Recently it was brought to the attention of the House that the federal government plans to switch admission fees on entrances to Canada's national parks from vehicles to individuals. That means if there are five individuals in a car each one will have to pay to enter the national park. The fact is that these new user fees can actually be viewed as nothing more than a deceptive tax increase.

The Liberal government should change course from proposed fee hikes and adopt a straight shooting approach to cutting the deficit, not the sneaky little approach of back door tax increases.

The premier of the province of New Brunswick has quietly increased over 1,000 different fees and taxes since 1987. The people of New Brunswick have caught on. I urge the government to learn from others and reverse this new tax on admissions to our national parks.

Communications Security Establishment
Oral Question Period

October 25th, 1994 / 2:15 p.m.

Lac-Saint-Jean
Québec

Bloc

Lucien Bouchard Leader of the Opposition

Mr. Speaker, yesterday the Official Opposition asked the government many questions about the illegal espionage activities attributed to the CSE in recent revelations on the CBC and from former spy Mike Frost. The government systematically hides behind the CSE's obligation to obey the law.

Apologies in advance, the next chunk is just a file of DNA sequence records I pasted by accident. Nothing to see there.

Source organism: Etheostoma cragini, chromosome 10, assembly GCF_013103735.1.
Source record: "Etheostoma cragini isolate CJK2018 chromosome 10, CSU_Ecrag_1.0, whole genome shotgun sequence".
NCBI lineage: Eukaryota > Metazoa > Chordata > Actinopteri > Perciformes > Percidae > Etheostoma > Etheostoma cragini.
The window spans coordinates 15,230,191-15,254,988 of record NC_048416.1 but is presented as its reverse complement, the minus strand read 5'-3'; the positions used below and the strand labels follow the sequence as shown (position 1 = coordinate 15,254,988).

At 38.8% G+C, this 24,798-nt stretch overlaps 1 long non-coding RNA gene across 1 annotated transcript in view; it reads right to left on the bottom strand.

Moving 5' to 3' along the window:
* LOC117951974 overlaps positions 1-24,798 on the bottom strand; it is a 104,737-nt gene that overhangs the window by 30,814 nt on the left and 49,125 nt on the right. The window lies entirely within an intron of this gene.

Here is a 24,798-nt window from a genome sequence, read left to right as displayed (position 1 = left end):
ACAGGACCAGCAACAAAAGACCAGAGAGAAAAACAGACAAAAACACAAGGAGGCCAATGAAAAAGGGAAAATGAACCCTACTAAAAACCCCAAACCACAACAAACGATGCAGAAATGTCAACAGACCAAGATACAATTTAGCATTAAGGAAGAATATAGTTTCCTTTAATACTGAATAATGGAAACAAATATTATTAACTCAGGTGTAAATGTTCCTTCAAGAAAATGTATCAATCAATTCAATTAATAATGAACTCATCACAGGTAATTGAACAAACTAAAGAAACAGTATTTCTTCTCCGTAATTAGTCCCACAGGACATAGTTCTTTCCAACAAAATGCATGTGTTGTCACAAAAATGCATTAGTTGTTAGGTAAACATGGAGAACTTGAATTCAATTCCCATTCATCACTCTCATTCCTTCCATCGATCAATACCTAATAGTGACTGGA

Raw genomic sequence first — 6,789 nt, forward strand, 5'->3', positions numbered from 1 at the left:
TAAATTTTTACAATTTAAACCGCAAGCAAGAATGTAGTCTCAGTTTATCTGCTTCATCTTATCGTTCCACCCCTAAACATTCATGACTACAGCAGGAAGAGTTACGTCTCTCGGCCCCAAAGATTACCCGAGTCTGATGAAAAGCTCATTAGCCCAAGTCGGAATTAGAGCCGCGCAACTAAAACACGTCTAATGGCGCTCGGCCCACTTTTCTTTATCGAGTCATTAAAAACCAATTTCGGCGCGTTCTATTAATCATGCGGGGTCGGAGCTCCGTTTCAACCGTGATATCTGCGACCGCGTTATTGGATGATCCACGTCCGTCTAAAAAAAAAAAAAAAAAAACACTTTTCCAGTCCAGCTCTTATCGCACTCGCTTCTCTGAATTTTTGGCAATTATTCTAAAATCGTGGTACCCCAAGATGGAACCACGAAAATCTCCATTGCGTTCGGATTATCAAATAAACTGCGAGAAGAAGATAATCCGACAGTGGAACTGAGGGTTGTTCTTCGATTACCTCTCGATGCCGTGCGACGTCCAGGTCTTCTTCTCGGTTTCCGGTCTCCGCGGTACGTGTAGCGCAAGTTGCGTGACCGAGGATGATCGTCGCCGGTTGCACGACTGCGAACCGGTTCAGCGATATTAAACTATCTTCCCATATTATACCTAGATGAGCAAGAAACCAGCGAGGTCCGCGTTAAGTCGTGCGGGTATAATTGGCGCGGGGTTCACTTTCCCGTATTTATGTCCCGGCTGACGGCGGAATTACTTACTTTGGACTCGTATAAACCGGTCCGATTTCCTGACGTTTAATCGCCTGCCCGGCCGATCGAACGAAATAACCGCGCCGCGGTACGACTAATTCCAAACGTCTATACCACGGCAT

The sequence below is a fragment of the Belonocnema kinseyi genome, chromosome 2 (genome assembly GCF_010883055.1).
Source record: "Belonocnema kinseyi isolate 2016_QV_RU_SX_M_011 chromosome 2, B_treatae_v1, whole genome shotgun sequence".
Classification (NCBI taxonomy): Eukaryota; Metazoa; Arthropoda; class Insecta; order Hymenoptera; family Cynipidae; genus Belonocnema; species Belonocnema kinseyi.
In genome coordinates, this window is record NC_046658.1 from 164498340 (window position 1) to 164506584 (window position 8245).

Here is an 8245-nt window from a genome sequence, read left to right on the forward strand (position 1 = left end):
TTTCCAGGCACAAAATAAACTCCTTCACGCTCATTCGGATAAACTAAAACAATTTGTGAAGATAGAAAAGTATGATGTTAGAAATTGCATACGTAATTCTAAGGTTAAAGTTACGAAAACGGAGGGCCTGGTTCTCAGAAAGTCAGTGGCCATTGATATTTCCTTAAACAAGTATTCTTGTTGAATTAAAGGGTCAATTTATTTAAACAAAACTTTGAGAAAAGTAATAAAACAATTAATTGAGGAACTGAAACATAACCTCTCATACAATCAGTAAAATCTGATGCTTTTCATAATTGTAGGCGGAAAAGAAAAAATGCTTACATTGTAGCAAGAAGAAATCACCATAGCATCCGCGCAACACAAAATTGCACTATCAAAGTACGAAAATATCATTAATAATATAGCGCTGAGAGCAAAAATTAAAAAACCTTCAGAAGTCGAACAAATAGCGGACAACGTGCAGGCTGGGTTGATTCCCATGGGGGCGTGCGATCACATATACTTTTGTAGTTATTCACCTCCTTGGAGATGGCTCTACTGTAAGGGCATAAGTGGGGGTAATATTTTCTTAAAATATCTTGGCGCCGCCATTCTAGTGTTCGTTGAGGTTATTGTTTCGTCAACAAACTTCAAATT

Does the Deputy Prime Minister not admit that no law prevents a foreign power from intercepting telephone calls from Canada and that no law then prevents the CSE from picking up the information thus collected, so that the CSE can legally do indirectly what it cannot do directly?

Communications Security Establishment
Oral Question Period

2:15 p.m.

Don Valley East
Ontario

Liberal

David Collenette Minister of National Defence and Minister of Veterans Affairs

Mr. Speaker, as the Prime Minister and the Deputy Prime Minister have already

said, I must assure the House that the CSE is not authorized to target Canadians, including political parties.

With respect to the specific aspect of the hon. member's question, we do not believe it is in the national interest to talk about the administration and the methods employed by CSE.